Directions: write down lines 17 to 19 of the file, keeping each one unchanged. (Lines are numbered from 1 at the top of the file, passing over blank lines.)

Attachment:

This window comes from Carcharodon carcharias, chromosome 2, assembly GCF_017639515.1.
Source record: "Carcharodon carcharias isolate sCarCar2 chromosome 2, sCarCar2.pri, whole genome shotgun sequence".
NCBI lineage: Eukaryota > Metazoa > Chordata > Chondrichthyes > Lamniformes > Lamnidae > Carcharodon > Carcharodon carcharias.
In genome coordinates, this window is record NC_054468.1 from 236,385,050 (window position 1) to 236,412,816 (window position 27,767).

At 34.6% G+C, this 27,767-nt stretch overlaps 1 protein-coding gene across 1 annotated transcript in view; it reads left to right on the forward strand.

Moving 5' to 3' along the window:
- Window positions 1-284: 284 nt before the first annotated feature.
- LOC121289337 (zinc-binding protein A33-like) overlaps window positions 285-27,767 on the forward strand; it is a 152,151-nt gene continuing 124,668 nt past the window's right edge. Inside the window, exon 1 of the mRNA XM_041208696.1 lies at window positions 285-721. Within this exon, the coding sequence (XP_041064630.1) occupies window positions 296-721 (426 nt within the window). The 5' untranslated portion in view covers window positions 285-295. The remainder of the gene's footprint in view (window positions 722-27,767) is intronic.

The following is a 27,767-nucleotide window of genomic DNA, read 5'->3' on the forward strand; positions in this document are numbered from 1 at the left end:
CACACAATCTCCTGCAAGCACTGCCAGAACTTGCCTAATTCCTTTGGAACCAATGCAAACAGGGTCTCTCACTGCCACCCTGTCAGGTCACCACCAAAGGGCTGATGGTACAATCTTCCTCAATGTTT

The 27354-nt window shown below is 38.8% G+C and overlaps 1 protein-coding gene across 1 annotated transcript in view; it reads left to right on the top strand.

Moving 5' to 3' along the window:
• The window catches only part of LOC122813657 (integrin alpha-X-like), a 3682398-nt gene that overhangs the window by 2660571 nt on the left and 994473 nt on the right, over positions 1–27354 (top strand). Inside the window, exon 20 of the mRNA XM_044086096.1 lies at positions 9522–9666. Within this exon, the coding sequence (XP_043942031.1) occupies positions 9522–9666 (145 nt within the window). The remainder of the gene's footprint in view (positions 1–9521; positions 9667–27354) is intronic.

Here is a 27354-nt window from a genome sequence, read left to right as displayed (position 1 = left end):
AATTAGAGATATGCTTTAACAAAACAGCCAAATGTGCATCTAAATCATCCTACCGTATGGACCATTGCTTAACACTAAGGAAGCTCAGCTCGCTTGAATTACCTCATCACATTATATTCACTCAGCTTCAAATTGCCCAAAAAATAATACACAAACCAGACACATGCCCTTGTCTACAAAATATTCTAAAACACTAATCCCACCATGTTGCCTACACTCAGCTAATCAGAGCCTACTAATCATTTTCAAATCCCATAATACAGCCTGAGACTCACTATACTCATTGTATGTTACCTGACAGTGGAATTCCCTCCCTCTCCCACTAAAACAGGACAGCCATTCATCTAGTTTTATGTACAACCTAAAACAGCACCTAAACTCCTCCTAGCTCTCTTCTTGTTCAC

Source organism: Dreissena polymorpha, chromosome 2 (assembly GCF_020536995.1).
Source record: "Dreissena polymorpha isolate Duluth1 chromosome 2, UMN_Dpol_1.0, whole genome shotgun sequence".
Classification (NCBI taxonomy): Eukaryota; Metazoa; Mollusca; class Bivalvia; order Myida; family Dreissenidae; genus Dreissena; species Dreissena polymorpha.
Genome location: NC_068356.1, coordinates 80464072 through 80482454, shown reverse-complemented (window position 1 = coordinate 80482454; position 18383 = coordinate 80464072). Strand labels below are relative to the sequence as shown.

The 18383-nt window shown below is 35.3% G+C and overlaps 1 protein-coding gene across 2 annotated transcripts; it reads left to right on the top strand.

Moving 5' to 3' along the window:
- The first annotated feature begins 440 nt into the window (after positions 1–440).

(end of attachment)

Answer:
Source record: "Dreissena polymorpha isolate Duluth1 chromosome 2, UMN_Dpol_1.0, whole genome shotgun sequence".
Classification (NCBI taxonomy): Eukaryota; Metazoa; Mollusca; class Bivalvia; order Myida; family Dreissenidae; genus Dreissena; species Dreissena polymorpha.
Genome location: NC_068356.1, coordinates 80464072 through 80482454, shown reverse-complemented (window position 1 = coordinate 80482454; position 18383 = coordinate 80464072). Strand labels below are relative to the sequence as shown.